HOW TO CREATE THE PERFECT CHEESE PLATTER

A beautiful cheese platter is always a crowd pleaser when it comes to summer entertaining. It’s aesthetically showstopping, easy for guests to navigate, and with the right selection of flavourful cheeses, it satisfies even the fussiest of palettes. However, the task of deciding what to buy and how much can cause confusion, not to mention how to assemble your platter correctly. Wipe that panicked look off your face and just say ‘cheese’, because we’re here to help you create the perfect cheese platter, every time.

perfect cheese platter

Choosing Your Cheese
The aim is to showcase a variety of different flavours and textures. You’ll find that cheese can be broken down into four basic categories: aged, soft, hard or blue. For an impressive platter, we’d recommend selecting one cheese from each category. Below are some of our recommendations (and remember, try before you buy!).

Aged: Aged Cheddar, Gruyere, Manchego or Gouda
Soft: Roquefort, Camembert, Brie or Constant Bliss
Firm: Parmigiano, Grana Padano or Pecorino Romano
Blue: Italian Gorgonzola, Maytag Blue Cheese or French Roquefort

On The Side
To complement your platter, pair your cheese selection with a tasteful variety of breads including: sliced baguette, bread sticks, and lavish crackers. Variety is key when thinking of your savoury companions.

Jarred condiments such as sweet preserves, honey or quince paste pair well with cheese and are easy to assemble and fuss-free. Mix things up by adding a few antipasto elements like red peppers, olives and artichoke hearts.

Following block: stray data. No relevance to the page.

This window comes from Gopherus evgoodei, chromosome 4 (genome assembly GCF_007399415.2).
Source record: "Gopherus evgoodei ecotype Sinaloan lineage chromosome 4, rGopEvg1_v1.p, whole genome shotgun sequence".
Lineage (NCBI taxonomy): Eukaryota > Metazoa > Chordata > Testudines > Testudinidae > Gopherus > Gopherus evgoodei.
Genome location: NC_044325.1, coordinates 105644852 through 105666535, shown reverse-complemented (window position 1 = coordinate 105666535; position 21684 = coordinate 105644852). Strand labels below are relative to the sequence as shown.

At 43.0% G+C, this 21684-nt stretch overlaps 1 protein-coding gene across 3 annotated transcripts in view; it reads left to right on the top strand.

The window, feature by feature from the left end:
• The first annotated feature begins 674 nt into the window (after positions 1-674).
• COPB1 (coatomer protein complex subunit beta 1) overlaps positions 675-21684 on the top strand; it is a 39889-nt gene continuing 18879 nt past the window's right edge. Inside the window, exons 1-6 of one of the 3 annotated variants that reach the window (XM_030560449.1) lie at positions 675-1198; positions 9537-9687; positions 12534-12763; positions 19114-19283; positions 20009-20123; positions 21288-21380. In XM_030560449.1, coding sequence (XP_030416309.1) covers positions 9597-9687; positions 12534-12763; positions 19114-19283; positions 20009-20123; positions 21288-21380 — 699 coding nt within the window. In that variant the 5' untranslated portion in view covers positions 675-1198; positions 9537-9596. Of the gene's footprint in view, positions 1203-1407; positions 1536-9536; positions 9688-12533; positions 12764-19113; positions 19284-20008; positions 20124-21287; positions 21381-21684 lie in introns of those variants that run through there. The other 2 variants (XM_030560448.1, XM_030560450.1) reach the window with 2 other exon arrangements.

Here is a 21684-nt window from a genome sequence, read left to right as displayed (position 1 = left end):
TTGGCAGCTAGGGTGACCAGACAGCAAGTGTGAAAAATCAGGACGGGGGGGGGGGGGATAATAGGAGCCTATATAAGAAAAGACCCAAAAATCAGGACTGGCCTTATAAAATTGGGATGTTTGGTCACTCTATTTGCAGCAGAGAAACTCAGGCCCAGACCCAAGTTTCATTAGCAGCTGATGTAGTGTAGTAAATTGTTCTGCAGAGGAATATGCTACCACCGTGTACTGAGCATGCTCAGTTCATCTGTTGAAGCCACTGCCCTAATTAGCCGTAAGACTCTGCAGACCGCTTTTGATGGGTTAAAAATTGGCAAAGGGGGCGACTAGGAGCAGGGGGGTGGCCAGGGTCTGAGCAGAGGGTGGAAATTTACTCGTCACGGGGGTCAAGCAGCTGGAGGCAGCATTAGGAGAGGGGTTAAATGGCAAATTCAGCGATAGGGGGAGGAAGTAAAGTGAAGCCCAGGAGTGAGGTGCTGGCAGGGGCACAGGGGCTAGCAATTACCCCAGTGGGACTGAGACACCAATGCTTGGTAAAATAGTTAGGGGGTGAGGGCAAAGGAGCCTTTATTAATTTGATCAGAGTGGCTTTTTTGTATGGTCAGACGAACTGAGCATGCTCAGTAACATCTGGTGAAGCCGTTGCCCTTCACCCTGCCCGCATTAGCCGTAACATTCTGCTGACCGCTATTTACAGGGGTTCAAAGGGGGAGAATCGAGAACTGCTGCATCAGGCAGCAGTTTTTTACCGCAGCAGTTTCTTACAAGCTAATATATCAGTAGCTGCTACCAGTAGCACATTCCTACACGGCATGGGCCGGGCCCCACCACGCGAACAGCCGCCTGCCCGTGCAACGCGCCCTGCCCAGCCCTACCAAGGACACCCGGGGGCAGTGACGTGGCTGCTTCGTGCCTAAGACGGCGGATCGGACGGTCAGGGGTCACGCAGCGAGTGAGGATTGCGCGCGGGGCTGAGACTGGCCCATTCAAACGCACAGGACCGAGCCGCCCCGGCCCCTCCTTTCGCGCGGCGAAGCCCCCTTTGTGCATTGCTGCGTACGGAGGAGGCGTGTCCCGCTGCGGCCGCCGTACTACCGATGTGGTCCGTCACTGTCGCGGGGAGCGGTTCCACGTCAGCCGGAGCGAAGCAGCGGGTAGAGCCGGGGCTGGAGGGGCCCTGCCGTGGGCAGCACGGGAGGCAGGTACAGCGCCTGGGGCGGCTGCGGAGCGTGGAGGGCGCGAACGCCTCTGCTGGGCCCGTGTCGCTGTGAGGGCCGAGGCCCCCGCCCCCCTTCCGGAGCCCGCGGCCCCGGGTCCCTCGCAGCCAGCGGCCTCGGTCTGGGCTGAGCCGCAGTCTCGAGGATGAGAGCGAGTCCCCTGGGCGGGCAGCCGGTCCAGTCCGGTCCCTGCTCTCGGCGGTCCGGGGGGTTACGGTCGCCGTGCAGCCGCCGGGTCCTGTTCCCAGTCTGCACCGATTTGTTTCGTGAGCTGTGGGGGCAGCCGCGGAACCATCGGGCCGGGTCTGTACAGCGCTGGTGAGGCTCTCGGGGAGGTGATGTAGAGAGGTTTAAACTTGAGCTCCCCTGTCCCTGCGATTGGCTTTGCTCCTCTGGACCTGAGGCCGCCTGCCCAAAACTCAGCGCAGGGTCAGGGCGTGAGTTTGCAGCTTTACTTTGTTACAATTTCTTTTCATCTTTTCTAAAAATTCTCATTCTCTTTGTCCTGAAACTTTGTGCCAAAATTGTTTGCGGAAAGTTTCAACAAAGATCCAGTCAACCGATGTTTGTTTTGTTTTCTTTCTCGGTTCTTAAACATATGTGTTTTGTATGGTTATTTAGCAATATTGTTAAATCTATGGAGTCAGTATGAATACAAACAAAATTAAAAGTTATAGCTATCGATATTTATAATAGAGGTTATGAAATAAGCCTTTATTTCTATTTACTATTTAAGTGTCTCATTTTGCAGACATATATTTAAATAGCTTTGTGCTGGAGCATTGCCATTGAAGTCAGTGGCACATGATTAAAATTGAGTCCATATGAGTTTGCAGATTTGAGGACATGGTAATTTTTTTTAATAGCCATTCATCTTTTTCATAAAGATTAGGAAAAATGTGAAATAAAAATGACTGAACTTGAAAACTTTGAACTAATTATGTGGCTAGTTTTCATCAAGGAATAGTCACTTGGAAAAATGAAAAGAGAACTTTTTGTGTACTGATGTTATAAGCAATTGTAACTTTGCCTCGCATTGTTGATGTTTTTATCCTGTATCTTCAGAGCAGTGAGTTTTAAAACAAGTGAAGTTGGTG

For the carnivorous lovers, cured meats such as prosciutto, salami and sausages are always a winning combination (and the first to go!).

If you’re creating a dessert platter, or you just prefer sweet over savoury, then fresh grapes, figs and dates are your best friend. You can even take it up a notch by adding a slab of honeycomb.

perfect cheese platter

Serving Suggestions
When serving cheese, make sure to serve your delicious assortment at room temperature. To do this, remove cheeses from the fridge at least one hour before assembling your platter.

Separate cheeses with a strong smell. Quite often the ‘stinky’ cheeses overpower the delicate ones.

When compiling your platter, be sure to set out a separate knife for each cheese and small serving tongs for your sides. Not only will this offer more serving utensils for your guests, multiple knives will keep your cheeses from morphing into one flavour.

Tip: Never crowd your platter. This can result in some seriously sad wastage and awkward hand manoeuvres for your guests (we’ve all been there!).


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